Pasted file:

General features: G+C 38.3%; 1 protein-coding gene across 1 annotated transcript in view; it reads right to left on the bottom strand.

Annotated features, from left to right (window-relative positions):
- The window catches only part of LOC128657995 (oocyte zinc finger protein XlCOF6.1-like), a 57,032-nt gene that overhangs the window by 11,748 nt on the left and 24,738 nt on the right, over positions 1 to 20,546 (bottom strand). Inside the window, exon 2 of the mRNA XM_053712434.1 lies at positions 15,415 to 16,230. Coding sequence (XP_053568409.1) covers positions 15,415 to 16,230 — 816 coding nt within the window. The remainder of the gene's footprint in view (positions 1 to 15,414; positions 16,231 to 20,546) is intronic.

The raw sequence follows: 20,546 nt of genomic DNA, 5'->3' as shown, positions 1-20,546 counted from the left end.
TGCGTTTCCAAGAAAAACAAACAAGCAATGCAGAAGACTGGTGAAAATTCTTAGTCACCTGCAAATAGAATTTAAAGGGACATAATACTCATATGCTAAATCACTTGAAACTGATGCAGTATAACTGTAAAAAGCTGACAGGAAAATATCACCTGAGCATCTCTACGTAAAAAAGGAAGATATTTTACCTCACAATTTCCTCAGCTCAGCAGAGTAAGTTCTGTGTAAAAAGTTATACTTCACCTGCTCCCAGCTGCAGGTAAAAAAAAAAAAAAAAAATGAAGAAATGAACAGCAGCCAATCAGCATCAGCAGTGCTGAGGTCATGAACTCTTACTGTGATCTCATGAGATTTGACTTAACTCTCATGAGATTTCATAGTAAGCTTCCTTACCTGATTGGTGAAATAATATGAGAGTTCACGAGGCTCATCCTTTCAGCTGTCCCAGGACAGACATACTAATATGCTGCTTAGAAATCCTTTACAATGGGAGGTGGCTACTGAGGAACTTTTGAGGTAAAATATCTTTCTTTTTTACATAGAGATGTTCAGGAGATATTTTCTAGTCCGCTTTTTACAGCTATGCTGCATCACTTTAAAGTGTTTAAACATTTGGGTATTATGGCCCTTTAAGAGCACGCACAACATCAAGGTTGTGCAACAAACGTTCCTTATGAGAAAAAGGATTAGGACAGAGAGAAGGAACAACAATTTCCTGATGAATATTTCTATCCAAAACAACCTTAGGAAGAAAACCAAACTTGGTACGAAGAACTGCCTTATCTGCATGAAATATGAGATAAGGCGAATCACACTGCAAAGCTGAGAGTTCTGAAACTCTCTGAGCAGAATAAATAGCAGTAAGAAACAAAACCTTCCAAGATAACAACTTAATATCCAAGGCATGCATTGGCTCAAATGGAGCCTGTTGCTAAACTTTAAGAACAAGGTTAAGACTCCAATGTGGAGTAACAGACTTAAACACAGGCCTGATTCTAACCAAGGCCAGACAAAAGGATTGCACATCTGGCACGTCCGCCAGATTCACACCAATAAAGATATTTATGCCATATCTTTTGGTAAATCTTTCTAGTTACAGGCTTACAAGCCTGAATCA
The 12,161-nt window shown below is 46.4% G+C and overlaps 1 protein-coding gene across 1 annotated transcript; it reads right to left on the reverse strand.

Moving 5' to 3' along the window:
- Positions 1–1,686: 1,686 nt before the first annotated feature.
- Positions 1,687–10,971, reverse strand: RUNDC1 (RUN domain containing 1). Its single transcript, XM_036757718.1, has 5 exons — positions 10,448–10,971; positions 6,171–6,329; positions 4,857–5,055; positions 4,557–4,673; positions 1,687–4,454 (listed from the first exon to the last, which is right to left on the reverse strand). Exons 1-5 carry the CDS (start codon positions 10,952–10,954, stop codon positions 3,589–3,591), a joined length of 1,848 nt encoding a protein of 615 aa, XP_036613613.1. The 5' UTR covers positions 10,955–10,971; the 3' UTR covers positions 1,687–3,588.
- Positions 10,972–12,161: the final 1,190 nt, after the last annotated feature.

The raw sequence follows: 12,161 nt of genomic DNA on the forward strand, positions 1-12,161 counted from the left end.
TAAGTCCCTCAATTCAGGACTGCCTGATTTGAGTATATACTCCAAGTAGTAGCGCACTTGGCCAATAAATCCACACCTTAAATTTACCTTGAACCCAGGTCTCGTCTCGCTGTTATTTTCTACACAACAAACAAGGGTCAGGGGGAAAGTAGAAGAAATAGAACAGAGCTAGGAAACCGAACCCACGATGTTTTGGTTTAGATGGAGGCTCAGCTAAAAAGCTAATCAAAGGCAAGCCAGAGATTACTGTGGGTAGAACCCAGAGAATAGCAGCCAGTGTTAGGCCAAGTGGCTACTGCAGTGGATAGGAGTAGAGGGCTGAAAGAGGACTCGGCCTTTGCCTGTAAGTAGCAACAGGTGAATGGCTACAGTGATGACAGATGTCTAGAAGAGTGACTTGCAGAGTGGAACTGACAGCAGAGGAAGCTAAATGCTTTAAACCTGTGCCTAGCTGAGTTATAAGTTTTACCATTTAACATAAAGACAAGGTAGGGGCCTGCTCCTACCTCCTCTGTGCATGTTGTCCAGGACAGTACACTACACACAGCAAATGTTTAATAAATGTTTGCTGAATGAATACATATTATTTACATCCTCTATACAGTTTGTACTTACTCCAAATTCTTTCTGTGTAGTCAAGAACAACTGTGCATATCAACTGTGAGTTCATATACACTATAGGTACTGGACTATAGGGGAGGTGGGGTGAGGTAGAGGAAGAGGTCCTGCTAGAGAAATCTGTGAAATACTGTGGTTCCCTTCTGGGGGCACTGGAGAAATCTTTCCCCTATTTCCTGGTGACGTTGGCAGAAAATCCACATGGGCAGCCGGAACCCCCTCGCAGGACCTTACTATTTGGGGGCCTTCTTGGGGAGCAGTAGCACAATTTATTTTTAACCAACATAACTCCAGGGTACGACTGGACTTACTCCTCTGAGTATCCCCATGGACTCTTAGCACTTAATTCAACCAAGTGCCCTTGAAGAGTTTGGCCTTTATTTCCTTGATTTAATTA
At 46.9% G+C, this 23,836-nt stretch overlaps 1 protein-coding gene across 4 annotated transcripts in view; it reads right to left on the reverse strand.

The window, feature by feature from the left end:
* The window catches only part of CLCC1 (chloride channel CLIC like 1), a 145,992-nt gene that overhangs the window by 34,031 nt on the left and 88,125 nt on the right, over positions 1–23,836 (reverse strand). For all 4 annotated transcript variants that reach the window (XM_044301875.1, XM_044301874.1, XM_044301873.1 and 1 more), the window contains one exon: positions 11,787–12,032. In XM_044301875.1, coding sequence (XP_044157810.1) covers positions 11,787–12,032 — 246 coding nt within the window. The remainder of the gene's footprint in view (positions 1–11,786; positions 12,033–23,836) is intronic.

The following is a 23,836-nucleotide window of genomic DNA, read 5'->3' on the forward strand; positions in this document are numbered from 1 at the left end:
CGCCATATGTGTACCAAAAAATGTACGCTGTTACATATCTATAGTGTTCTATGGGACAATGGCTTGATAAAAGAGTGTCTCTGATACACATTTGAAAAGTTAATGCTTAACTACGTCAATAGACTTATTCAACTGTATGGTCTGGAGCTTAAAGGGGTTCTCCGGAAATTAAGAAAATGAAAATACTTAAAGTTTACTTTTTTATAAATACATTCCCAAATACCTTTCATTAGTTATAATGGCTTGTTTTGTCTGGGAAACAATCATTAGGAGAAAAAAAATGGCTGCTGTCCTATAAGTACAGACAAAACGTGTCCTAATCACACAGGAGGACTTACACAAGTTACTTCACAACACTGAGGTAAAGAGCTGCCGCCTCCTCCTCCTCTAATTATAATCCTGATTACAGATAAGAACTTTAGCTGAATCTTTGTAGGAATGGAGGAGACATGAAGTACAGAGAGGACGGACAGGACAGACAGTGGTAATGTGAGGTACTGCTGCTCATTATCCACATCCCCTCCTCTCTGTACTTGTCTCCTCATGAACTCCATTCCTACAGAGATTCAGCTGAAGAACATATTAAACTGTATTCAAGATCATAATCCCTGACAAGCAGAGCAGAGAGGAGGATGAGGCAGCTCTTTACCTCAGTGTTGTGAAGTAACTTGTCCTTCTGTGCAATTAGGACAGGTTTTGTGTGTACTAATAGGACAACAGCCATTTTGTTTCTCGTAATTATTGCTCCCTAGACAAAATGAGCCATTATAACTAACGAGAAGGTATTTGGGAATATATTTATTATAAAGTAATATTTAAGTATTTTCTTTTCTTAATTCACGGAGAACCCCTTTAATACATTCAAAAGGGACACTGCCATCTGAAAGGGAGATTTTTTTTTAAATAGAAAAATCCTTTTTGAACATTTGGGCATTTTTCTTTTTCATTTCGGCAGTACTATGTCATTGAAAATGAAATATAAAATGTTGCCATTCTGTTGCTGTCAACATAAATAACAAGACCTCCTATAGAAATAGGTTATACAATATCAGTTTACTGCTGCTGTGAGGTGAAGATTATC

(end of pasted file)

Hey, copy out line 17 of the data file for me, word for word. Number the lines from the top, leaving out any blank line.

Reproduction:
CGCCATATGTGTACCAAAAAATGTACGCTGTTACATATCTATAGTGTTCTATGGGACAATGGCTTGATAAAAGAGTGTCTCTGATACACATTTGAAAAGTTAATGCTTAACTACGTCAATAGACTTATTCAACTGTATGGTCTGGAGCTTAAAGGGGTTCTCCGGAAATTAAGAAAATGAAAATACTTAAAGTTTACTTTTTTATAAATACATTCCCAAATACCTTTCATTAGTTATAATGGCTTGTTTTGTCTGGGAAACAATCATTAGGAGAAAAAAAATGGCTGCTGTCCTATAAGTACAGACAAAACGTGTCCTAATCACACAGGAGGACTTACACAAGTTACTTCACAACACTGAGGTAAAGAGCTGCCGCCTCCTCCTCCTCTAATTATAATCCTGATTACAGATAAGAACTTTAGCTGAATCTTTGTAGGAATGGAGGAGACATGAAGTACAGAGAGGACGGACAGGACAGACAGTGGTAATGTGAGGTACTGCTGCTCATTATCCACATCCCCTCCTCTCTGTACTTGTCTCCTCATGAACTCCATTCCTACAGAGATTCAGCTGAAGAACATATTAAACTGTATTCAAGATCATAATCCCTGACAAGCAGAGCAGAGAGGAGGATGAGGCAGCTCTTTACCTCAGTGTTGTGAAGTAACTTGTCCTTCTGTGCAATTAGGACAGGTTTTGTGTGTACTAATAGGACAACAGCCATTTTGTTTCTCGTAATTATTGCTCCCTAGACAAAATGAGCCATTATAACTAACGAGAAGGTATTTGGGAATATATTTATTATAAAGTAATATTTAAGTATTTTCTTTTCTTAATTCACGGAGAACCCCTTTAATACATTCAAAAGGGACACTGCCATCTGAAAGGGAGATTTTTTTTTAAATAGAAAAATCCTTTTTGAACATTTGGGCATTTTTCTTTTTCATTTCGGCAGTACTATGTCATTGAAAATGAAATATAAAATGTTGCCATTCTGTTGCTGTCAACATAAATAACAAGACCTCCTATAGAAATAGGTTATACAATATCAGTTTACTGCTGCTGTGAGGTGAAGATTATC